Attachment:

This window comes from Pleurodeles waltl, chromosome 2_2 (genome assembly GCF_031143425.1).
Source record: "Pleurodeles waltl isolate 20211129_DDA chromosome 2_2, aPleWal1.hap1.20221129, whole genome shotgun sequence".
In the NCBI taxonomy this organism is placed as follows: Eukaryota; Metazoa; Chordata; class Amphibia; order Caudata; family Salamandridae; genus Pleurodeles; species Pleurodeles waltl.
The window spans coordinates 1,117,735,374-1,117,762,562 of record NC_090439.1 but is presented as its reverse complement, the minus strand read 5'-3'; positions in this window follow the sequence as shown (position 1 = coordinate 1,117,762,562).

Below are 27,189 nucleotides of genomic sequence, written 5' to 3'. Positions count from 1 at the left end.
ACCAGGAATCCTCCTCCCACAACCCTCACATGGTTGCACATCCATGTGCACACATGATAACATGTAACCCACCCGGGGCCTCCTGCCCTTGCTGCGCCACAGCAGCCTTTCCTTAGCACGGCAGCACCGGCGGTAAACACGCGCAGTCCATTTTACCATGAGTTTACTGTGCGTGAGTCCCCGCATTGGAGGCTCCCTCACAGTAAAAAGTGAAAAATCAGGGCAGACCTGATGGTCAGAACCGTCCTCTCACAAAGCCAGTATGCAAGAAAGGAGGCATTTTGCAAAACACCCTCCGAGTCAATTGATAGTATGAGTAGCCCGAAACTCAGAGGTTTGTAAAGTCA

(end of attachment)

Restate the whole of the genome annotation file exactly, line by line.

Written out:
This window comes from Pleurodeles waltl, chromosome 2_2 (genome assembly GCF_031143425.1).
Source record: "Pleurodeles waltl isolate 20211129_DDA chromosome 2_2, aPleWal1.hap1.20221129, whole genome shotgun sequence".
In the NCBI taxonomy this organism is placed as follows: Eukaryota; Metazoa; Chordata; class Amphibia; order Caudata; family Salamandridae; genus Pleurodeles; species Pleurodeles waltl.
The window spans coordinates 1,117,735,374-1,117,762,562 of record NC_090439.1 but is presented as its reverse complement, the minus strand read 5'-3'; positions in this window follow the sequence as shown (position 1 = coordinate 1,117,762,562).

Below are 27,189 nucleotides of genomic sequence, written 5' to 3'. Positions count from 1 at the left end.
ACCAGGAATCCTCCTCCCACAACCCTCACATGGTTGCACATCCATGTGCACACATGATAACATGTAACCCACCCGGGGCCTCCTGCCCTTGCTGCGCCACAGCAGCCTTTCCTTAGCACGGCAGCACCGGCGGTAAACACGCGCAGTCCATTTTACCATGAGTTTACTGTGCGTGAGTCCCCGCATTGGAGGCTCCCTCACAGTAAAAAGTGAAAAATCAGGGCAGACCTGATGGTCAGAACCGTCCTCTCACAAAGCCAGTATGCAAGAAAGGAGGCATTTTGCAAAACACCCTCCGAGTCAATTGATAGTATGAGTAGCCCGAAACTCAGAGGTTTGTAAAGTCA